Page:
Advocates for children with disabilities and Oregon Dep’t of Education reach interim agreement
FOR IMMEDIATE RELEASE
September 14, 2021
Contact: Willis Jacobson, email@example.com
Advocates for children with disabilities and the Oregon Department of Education (ODE) have reached an interim settlement agreement in a class action lawsuit. The parties share a commitment to ensuring that public school children in Oregon receive a free appropriate public education in the least restrictive environment (LRE). The agreement requires the parties to select an expert to examine the use of shortened school days for students with disabilities across the state. The expert will issue a report that describes the use of shortened school days and recommend additional actions, if any, that ODE should take to ensure that all children receive an appropriate education in full days of school.
Once completed, the expert’s report will be submitted to both sides in the lawsuit and will be available to the public. Following that, the parties will discuss a comprehensive settlement in light of the expert’s findings and recommendations.
The National Center for Youth Law (NCYL), Council of Parent Attorneys and Advocates (COPAA), Disability Rights Oregon (DRO), the Bazelon Center for Mental Health Law, and pro bono attorneys filed the lawsuit, J.N. v. Oregon Department of Education, in January 2019. In response to the interim agreement, the plaintiffs released this statement:
“We are heartened by this interim agreement. With the right supports for teachers and students, virtually all children can learn in school alongside their classmates for a full school day. Students with disabilities are no exception. Ensuring that students with disabilities are included in school for a full day will give them the foundation that they need to thrive in their classrooms and communities for years to come. We look forward to working with the ODE toward this shared goal.”
Tom Stenson, deputy legal director for Disability Rights Oregon, commented: “Attending a full day of school positively shapes a child’s learning and development today and profoundly influences their life for years to come. No student with a disability should face a significant risk of being placed on a shortened school day. Our agreement with the ODE is a strong step toward final resolution of this class action lawsuit paving the way for hundreds, if not thousands of children across the state, to attend a full day of school.”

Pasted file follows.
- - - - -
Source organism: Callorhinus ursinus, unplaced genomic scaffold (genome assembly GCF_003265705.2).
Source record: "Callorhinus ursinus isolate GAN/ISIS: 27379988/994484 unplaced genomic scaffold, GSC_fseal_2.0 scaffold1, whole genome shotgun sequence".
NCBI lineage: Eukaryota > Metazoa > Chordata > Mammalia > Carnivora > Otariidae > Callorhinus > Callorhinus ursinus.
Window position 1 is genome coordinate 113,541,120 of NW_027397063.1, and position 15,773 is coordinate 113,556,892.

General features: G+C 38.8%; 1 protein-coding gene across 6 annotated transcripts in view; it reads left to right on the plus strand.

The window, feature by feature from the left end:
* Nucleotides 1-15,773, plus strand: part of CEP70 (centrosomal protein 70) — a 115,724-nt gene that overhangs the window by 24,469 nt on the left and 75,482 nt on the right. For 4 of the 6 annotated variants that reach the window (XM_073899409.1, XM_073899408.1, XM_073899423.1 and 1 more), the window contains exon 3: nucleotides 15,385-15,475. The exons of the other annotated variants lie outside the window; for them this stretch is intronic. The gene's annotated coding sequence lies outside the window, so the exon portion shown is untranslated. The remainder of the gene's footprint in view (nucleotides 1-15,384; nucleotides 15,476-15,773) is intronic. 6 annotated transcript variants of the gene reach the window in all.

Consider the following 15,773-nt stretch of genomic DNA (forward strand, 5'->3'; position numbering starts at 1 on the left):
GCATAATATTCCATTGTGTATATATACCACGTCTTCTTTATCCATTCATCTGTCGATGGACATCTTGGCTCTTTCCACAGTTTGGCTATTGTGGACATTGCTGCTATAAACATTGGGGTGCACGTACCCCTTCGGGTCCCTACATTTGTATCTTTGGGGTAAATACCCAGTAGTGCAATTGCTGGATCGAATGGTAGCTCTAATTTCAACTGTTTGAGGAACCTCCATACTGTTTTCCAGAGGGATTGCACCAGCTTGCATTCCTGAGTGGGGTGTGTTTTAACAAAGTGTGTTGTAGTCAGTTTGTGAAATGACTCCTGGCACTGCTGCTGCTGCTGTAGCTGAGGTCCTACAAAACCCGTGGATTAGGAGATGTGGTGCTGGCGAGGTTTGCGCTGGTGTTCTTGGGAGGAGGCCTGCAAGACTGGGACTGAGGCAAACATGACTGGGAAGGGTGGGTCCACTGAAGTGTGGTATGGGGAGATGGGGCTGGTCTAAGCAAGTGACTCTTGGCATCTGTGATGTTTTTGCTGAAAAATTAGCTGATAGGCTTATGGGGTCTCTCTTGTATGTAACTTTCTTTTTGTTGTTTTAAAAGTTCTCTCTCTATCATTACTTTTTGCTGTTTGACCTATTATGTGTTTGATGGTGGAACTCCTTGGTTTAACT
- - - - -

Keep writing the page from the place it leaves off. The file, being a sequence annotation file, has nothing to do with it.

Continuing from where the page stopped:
ODE Director Colt Gill issued the following statement in response to the agreement:
The ODE is thankful for the plaintiffs’ good faith efforts to resolve this lawsuit. We are hopeful that this interim agreement will enable both parties to ultimately resolve plaintiffs’ concerns. Children experiencing disability are entitled and deserve to receive a free appropriate public education in the least restrictive environment. For the vast majority of students experiencing disability that should be a full school day. While it may be appropriate for IEP teams to abbreviate a child’s school day consistent with applicable law, these placements should be both rare and limited in frequency and duration. We look forward to engaging with the consultant as they evaluate the use of shortened school days in Oregon and considering the findings alongside plaintiffs to inform a potential comprehensive settlement agreement.
The expert will review relevant state records and data, interview state and local school staff, and engage in targeted site visits to review student files and observe students in classrooms. The expert will identify, among other things:
- Where, when, and why children with disabilities do not attend a full day of school;
- Uses of shortened school days that may violate federal law, including the Individuals with Disabilities Education Act (IDEA), which guarantees special education to children with disabilities who need it, and the Americans with Disabilities Act (ADA); and
- What, if anything, the ODE should do to ensure that school districts and teachers can support students with disabilities to successfully attend school for a full school day with their classmates.
The National Center for Youth Law is a non-profit law firm that works to build a future in which every child thrives and has a full and fair opportunity to achieve the future they envision for themselves. [www.youthlaw.org]
The Council of Parent Attorneys and Advocates (COPAA) is an independent, national nonprofit organization of parents, attorneys, advocates, and related professionals. COPAA’s national network of 2,800+ members work to protect the legal and civil rights of students with disabilities and their families. COPAA members are at work wherever the voices of families and students need to be heard. COPAA supports them with resources, training, and information to assist in obtaining the equal opportunity for education those children deserve and are entitled to under federal law. [www.copaa.org]
Disability Rights Oregon upholds the civil rights of people with disabilities to live, work, and engage in the community. The nonprofit works to transform systems, policies, and practices to give more people the opportunity to reach their full potential. For more than 40 years, the organization has served as Oregon’s Protection & Advocacy system. [www.droregon.org]
The Bazelon Center for Mental Health Law is a national advocacy organization representing people with mental disabilities. It promotes laws and policies that enable people with psychiatric, intellectual, or developmental disabilities to exercise their life choices and receive the supports they need to participate fully in their communities. [www.bazelon.org]